Okay, I’ve got to open with my bias here: I have a deep struggle with diva actors. To me, there is almost never a time when I will choose an extremely talented diva with poor behavior over a slightly less talented actor with some humility and a good attitude. I want an actor who can take direction, who is a team-player, who can communicate like an adult, and who respects the people around them. 

To me, it seems like no one takes more abuse from the diva actors than the production team.

Now, I’m not saying that there is never a legitimate reason to take issue with a technician. Were they verbally abusive? Did they make you feel uncomfortable? Is their design potentially causing safety/health issues? Okay, sure. That’s cause for further discussion. But that’s not what I’m talking about here. I’m talking about petulant, entitled, or unkind behavior that earns you an icky reputation in the theatre.

Some things to remember:

Not every person you work with is going to be your favorite. 

You can’t vibe with every director and their vision. You may not be thrilled with every costume put on your body. You may prefer stage managers who are a little less hands-on. The lighting design may not be what you’d have picked. You may think the set design is amateur. But ultimately, you are a member of a cast in a show that is multifaceted. In the same way that the lighting designer shouldn’t give you acting critiques or talk about your pitchy high notes, you shouldn’t be actively critiquing the craft of people around you either.

Are you the best actor they’ve ever worked with?

I’m asking seriously. Are you absolutely irreplaceable? Is your work worlds above those around you? Are you positive that everyone on the production team views you as the most capable and competent performer? Because in the same way that you may be thinking, “Sheila from The Rocky Horror Show is the BEST props designer I know. She would never behave like this!”, someone may be just as unimpressed with you. We are all artists whose work is subjective; your least favorite designer may be someone else’s top choice. And your own work may be lauded by one company and shrugged at by another. 

All components of the craft are valuable and worthy of respect.

One of my favorite things about theatre is its inclusion of all kinds of people and skill sets. As a teacher, I often tell students that if they can tell me what they’re good at, I can find a place for it in the theatre. Sound, lighting, props, costumes, set, wigs, dramaturgy, stage management, performance, music composition, run crew, assistant directing, makeup, special effects, the list goes on and on…

And I try to stress to my students–children, by the way–that no one’s job is more important than someone else’s. We are all part of creating one unified event together.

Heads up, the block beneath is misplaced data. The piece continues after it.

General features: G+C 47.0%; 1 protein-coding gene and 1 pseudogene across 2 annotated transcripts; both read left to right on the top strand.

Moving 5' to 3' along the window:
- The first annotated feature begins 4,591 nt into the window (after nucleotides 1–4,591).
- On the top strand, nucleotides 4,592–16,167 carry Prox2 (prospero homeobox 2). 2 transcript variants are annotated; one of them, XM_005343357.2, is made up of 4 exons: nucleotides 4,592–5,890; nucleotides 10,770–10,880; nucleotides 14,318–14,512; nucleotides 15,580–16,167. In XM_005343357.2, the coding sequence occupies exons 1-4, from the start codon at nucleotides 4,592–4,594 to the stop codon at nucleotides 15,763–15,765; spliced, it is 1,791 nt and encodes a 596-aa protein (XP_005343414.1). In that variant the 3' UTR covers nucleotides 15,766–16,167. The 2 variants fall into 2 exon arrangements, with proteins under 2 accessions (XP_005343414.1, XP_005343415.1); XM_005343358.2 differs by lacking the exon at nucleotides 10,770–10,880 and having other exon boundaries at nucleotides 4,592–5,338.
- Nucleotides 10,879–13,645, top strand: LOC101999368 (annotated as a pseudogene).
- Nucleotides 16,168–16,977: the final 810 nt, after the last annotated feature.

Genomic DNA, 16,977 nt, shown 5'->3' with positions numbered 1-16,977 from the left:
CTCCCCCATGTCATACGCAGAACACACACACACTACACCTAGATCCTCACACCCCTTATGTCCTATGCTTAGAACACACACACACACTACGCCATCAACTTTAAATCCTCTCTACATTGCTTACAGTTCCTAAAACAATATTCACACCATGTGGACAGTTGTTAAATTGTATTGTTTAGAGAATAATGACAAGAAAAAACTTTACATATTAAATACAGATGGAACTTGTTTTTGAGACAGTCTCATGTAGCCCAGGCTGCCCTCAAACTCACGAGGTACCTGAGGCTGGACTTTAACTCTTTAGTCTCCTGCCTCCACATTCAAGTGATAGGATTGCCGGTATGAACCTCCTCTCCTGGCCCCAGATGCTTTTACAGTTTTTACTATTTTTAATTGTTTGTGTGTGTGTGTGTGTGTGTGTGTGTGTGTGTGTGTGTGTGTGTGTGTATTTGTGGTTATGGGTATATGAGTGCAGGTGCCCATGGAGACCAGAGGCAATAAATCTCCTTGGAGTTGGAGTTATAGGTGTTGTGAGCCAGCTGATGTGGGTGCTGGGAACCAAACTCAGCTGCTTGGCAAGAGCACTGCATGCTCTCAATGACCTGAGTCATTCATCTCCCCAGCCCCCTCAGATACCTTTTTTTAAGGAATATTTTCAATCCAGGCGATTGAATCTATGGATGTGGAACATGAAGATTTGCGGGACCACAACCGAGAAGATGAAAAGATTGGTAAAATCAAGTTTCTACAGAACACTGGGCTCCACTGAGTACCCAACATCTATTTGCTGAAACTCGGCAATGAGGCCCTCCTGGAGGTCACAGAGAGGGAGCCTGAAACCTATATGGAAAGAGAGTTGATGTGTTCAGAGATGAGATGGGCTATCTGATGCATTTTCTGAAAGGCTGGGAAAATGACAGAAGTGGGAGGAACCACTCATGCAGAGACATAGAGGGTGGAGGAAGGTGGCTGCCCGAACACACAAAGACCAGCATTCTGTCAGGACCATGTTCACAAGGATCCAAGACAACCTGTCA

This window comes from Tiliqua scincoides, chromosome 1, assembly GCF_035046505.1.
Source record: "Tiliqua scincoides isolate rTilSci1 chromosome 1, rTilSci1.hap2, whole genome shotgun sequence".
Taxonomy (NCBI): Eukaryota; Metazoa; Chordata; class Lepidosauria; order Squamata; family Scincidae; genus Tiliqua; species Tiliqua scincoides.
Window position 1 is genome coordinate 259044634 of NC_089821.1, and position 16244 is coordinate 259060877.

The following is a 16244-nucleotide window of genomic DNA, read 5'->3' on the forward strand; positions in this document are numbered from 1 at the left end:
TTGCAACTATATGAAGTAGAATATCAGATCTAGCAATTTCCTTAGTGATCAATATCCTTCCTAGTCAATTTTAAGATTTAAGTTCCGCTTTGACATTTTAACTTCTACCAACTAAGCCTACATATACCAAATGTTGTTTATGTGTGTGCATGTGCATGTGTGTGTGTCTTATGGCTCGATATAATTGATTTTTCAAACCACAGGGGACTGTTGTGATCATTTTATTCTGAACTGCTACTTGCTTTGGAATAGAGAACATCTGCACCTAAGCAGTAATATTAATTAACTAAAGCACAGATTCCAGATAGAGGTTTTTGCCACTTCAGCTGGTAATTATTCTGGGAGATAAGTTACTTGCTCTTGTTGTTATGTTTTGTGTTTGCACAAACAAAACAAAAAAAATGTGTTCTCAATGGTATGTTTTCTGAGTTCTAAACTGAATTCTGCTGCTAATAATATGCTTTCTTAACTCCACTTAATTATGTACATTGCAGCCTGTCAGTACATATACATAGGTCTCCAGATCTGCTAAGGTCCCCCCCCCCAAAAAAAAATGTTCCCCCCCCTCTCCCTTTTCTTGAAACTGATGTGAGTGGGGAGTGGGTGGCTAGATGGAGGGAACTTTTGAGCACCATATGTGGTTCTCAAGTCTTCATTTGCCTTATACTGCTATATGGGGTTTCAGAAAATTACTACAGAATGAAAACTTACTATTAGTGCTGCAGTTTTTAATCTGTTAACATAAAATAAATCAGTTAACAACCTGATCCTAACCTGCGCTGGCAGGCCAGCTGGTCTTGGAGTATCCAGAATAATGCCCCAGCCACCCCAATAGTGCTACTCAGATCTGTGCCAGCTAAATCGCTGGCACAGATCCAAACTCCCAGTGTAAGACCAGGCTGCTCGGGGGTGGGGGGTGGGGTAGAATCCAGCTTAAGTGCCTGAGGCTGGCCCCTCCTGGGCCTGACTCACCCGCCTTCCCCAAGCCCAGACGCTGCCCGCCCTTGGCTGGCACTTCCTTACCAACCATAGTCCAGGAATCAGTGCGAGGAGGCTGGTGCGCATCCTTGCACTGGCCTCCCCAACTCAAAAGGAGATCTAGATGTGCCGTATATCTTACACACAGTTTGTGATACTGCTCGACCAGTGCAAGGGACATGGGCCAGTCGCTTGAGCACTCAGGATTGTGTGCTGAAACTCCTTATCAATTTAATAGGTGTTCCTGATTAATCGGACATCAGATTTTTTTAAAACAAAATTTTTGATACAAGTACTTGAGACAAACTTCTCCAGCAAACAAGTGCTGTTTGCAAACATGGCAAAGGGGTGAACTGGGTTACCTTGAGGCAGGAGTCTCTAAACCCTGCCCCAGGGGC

I expect that adults should know that. But I also expect that adults should tip their servers and return their grocery carts to the designated location; that they should respect each person in an industry for not only their work, but also for their humanity. 

But wait wait wait, okay–

Let’s say you’re thinking, “Okay yes, that’s ideal. But I have bad days too sometimes! I’ve had some valid traumatic experiences with crew members that have left me ready for battle!  I take pride in my work, and I want this show to be excellent! My responses relate to a diagnosis that I am working on in therapy, and I can’t get it right every time! I am not perfect!”

Totally, totally, totally. I hear you. We are all coming from different places. We are not without fault. We all have our own backstory and things to work on. So if it turns out, you’re an accidental diva? You’ve gotten overwhelmed and stormed out, you spoke too sharply to someone who wasn’t at fault, you were perfection-driven and tried to micromanage someone else’s job…okay. Things happen. Here are some tips for managing those moments.

What to do on Day One…

Be communicative and upfront if you know you have specific (reasonable) needs. Examples: 

  • -“I need a few minutes to warm up away from the group before run-thrus. I can come before call to make sure I have time.”
  • -“I’m really uncomfortable in skin-tight clothing. I’m hoping that doesn’t affect your costume design for my character. If so, I’m happy to work through it with you.” 
  • -“I get overwhelmed sometimes, and may occasionally need a moment to myself. Can we work out a signal in case that happens?” 

What to do in a moment of impending diva-ness…

Breathe. Check in. Assess. Remember that you are in a professional environment and that your behavior / attitude affects your hireability, reputation, and relationships with those involved. Can this moment be unpacked later, when you’re less riled up? Can you bite your tongue, process your feelings, and come back to the moment? Can you excuse yourself to the restroom and come back when you’re feeling more settled? (That being said, I have 100% broken down in tears in professional spaces in front of others. I get it…but, ya know, I’d rather avoid it when possible.) 

What to do when you have time to reflect…

Take a moment to recognize all the things on your own plate that bring you stress. Now think through the people on your team that you’re struggling with. Remind yourself of all of the people, projects, and tasks that you know they regularly deal with. Now assume there’s much more than you know. Now also remember that they have full lives outside of this production, and that you don’t know the intricacies of their daily life. Cut them the amount of slack you would hope one would cut you. 

What to do if you mess up…

Process, apologize, be humble, and adjust. 

Conclusion: don’t be a jerk just to be a jerk. If not for others, for your own career. 

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